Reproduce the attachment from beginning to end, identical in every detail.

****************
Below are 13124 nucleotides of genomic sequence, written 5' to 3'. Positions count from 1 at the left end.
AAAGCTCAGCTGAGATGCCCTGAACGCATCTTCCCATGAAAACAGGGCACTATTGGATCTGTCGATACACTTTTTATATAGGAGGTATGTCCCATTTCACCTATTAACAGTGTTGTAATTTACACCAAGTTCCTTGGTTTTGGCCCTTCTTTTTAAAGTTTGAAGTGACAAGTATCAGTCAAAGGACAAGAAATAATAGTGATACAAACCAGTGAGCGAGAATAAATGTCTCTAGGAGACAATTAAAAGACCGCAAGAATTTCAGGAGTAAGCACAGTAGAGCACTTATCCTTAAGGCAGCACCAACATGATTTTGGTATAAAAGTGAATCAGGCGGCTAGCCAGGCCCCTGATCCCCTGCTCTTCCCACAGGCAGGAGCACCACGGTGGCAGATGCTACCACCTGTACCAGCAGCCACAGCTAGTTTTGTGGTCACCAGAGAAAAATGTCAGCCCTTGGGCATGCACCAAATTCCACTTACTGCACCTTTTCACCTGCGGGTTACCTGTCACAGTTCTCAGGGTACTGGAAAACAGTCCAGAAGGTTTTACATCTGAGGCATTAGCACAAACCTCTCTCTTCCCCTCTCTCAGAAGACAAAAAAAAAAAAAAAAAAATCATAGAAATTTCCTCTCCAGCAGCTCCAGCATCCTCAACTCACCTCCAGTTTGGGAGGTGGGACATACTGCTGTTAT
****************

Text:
Below are 13124 nucleotides of genomic sequence, written 5' to 3'. Positions count from 1 at the left end.
AAAGCTCAGCTGAGATGCCCTGAACGCATCTTCCCATGAAAACAGGGCACTATTGGATCTGTCGATACACTTTTTATATAGGAGGTATGTCCCATTTCACCTATTAACAGTGTTGTAATTTACACCAAGTTCCTTGGTTTTGGCCCTTCTTTTTAAAGTTTGAAGTGACAAGTATCAGTCAAAGGACAAGAAATAATAGTGATACAAACCAGTGAGCGAGAATAAATGTCTCTAGGAGACAATTAAAAGACCGCAAGAATTTCAGGAGTAAGCACAGTAGAGCACTTATCCTTAAGGCAGCACCAACATGATTTTGGTATAAAAGTGAATCAGGCGGCTAGCCAGGCCCCTGATCCCCTGCTCTTCCCACAGGCAGGAGCACCACGGTGGCAGATGCTACCACCTGTACCAGCAGCCACAGCTAGTTTTGTGGTCACCAGAGAAAAATGTCAGCCCTTGGGCATGCACCAAATTCCACTTACTGCACCTTTTCACCTGCGGGTTACCTGTCACAGTTCTCAGGGTACTGGAAAACAGTCCAGAAGGTTTTACATCTGAGGCATTAGCACAAACCTCTCTCTTCCCCTCTCTCAGAAGACAAAAAAAAAAAAAAAAAAATCATAGAAATTTCCTCTCCAGCAGCTCCAGCATCCTCAACTCACCTCCAGTTTGGGAGGTGGGACATACTGCTGTTAT